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600 Capitol Way North, Olympia, WA 98501-1091

This document is provided for archival purposes only.
Archived documents do not reflect current WDFW regulations or policy and may contain factual inaccuracies.

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December 23, 2010
Contact: Susan Galloway, (360) 902-2267 (Commission)
Craig Bartlett, (360) 902-2259 (WDFW)

Commission will consider sturgeon policy,
hear from public on Elwha fishing proposal

OLYMPIA – The Washington Fish and Wildlife Commission will consider adoption of new management guidelines that address the declining abundance of Columbia River white sturgeon during a public meeting here Jan. 7-8.

The commission, which sets policy for the Washington Department of Fish and Wildlife (WDFW), also will discuss Puget Sound crab-fishing seasons and hold a public hearing on a proposed fishing moratorium associated with the removal of two dams on the Elwha River.

The commission will convene at 8:30 a.m. both days in Room 172 on the first floor of the Natural Resources Building, 1111 Washington St. S.E., in Olympia. A complete meeting agenda is available at on the commission’s website.

On the second day of the meeting, the commission will consider adopting a policy to guide WDFW in negotiating a joint three-year management agreement with Oregon for sturgeon fisheries on the lower Columbia River.

Fishery managers from both states have expressed concerns about declines in sturgeon abundance in recent years, and have recommended a 30 percent reduction in harvest levels for sport and commercial fisheries below Bonneville Dam from 2011 through 2013. Final decisions on harvest levels and fishing seasons are expected in early February.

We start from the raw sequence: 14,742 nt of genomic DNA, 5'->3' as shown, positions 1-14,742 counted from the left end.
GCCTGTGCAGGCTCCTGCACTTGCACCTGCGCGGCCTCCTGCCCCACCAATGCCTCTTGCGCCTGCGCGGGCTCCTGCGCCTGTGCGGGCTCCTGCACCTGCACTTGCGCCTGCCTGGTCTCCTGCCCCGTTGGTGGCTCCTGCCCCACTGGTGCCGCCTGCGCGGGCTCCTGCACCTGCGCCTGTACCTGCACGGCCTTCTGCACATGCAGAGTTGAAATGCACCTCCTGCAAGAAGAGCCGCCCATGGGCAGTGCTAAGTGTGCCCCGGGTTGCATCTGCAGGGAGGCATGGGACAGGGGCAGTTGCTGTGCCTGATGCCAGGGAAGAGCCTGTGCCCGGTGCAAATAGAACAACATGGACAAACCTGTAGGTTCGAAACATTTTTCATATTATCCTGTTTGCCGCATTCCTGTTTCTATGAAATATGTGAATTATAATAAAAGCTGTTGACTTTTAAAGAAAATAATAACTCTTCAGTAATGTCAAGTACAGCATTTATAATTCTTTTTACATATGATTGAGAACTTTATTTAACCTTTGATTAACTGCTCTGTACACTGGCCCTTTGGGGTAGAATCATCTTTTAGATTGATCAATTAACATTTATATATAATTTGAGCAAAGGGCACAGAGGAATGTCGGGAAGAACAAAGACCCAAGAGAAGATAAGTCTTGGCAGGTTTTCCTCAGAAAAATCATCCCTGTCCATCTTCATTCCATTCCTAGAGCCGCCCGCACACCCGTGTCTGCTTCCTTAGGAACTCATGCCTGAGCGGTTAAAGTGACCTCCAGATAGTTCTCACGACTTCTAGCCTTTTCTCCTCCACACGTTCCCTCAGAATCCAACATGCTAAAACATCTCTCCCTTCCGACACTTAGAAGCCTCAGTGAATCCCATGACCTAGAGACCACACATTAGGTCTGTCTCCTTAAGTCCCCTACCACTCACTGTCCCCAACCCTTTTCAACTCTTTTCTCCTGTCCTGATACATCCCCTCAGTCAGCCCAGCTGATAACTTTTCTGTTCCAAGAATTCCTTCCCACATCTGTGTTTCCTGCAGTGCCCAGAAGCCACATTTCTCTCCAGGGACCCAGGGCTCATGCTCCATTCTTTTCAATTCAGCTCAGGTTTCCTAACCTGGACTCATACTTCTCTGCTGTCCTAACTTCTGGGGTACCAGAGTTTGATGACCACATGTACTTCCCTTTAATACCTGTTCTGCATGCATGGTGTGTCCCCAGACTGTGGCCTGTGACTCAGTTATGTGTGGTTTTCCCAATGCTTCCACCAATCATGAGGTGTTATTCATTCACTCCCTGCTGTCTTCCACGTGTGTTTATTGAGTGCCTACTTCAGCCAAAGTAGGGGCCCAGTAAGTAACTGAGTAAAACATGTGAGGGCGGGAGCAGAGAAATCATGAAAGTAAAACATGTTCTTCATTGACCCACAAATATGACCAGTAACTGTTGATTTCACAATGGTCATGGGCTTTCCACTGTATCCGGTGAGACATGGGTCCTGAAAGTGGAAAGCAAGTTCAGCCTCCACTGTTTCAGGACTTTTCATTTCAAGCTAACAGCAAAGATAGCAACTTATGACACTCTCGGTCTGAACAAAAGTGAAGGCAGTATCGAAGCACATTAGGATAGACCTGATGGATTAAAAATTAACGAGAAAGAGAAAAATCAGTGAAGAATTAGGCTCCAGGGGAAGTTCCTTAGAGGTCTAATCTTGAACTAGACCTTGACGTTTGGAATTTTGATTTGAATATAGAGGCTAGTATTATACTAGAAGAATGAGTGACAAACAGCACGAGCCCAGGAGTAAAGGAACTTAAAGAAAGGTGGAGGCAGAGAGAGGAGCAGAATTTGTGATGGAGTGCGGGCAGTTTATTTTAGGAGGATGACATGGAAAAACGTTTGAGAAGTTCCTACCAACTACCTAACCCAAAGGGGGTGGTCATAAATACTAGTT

Meanwhile, with two major dams on the Elwha River scheduled for removal starting in 2011, the commission will accept public comments on a proposed fishing moratorium designed to support restoration of native salmon and trout populations in that watershed.

WDFW, in conjunction with tribal and federal fishery managers, has proposed a fishing closure in the Elwha River Basin to protect fish during the dam-removal process and encourage their expansion into 70 miles of new spawning and rearing habitat.

The commission is scheduled to make a decision on the proposed fishing moratorium at its Feb. 4-5 meeting in Olympia, where it will also consider adopting new sport-crabbing regulations for Puget Sound.

In October, the commission approved a new crab-fishing policy designed to expand sport-fishing opportunities for Puget Sound crabbers. At their upcoming meeting, the commission will receive a briefing from WDFW fish managers that focuses on how the proposed crab regulations conform to the new policy.

In other matters, WDFW will brief the commission on issues regarding the state’s Columbia River summer chinook policy; the North of Falcon season-setting policy; the Commission for Persons with Disabilities Advisory Committee; and the department’s “Turn in a Poacher” program.